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US FDA Decides Against Zolgensma Data Integrity Penalties As Novartis Bureaucratizes AveXis

Executive Summary

Company’s promise to be more forthright, along with quality culture and policy upgrades, may have helped sway agency.

Novartis AG will not face any penalties for data integrity lapses in certain potency studies for its AveXis Inc. unit’s Zolgensma (onasemnogene abeparvovec-xioi) gene therapy that the US Food and Drug Administration investigated last year, the agency has decided.

FDA officials had reacted vehemently to the company’s belated disclosure of the lapses, sending a message not only to Novartis but also to the booming cell and gene therapy sector that while the agency is willing to quickly approve such therapies based on limited evidence, it would not tolerate any doctoring of that evidence.

Poor data integrity can seriously undermine trust between the FDA and a therapy’s sponsor, particularly when it raises questions about the basis for approval. But in the case of Zolgensma, Novartis was able to restore that trust.

One factor may have been the way Novartis incorporated AveXis after acquiring the startup. It’s an old story with biotechs, now reprised with gene therapy ventures: a visionary founder changes the world, breaking a few rules along the way, and a staid bureaucracy comes along and brings stifling, much-needed discipline and consistency to the operation.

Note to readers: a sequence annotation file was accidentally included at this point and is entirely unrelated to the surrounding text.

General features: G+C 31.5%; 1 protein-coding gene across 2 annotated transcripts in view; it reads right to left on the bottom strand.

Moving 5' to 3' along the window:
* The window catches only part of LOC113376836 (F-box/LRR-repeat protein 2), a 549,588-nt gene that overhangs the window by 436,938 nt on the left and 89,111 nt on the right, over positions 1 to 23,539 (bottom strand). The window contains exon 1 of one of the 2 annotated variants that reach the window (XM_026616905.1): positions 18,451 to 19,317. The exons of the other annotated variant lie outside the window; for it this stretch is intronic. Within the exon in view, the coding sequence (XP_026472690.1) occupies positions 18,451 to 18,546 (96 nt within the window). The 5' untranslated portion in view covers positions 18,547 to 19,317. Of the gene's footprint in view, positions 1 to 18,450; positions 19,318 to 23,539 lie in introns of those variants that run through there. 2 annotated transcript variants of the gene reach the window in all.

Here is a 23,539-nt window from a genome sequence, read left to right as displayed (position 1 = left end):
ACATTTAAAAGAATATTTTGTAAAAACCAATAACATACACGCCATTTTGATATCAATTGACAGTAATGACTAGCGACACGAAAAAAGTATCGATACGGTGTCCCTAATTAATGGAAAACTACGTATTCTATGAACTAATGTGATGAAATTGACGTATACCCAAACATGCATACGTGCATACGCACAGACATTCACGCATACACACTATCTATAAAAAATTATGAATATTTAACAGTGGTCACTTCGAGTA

Another factor may have been the company’s promise to, if it ever happens again, alert the FDA to any credible allegation within a week.

Yet another was the FDA’s finding that the alleged data manipulation had not impacted product quality.

A Surprise, A Warning, A Quick Inspection

Novartis did not alert the FDA about the data integrity concerns until 28 June 2019, 35 days after the FDA approved Zolgensma, prompting Peter Marks, director of the agency’s Center for Biologics Evaluation and Research, to warn that the FDA would “use its full authorities to take action, if appropriate, which may include civil or criminal penalties.” (Also see "Novartis' Zolgensma Had Manipulated Data In Application, US FDA Says" - Pink Sheet, 6 Aug, 2019.)

The disclosure quickly prompted an FDA inspection of AveXis’ quality control laboratory in San Diego, CA, where a whistleblower alleged that the data manipulation occurred.

If the agency decided the findings from the 24 July to 2 August inspection were serious, it would classify the result as “official action indicated” and send the company a warning letter or take legal action.

In this case, the agency reviewed the 2 August Form 483 report’s inspection findings and reevaluated its review of the company’s biologics license application, focusing on the information that the data manipulation issue affected.

The FDA told the Pink Sheet on 31 March that after completing its review of the inspection, the evidence collected, and Novartis’ responses and corrective actions, it determined that the objectionable conditions observed during the inspection “do not meet the threshold for regulatory action.”

One factor in the agency’s decision must have been the company’s extraordinary and unusually public 59-page response to the Form 483 report.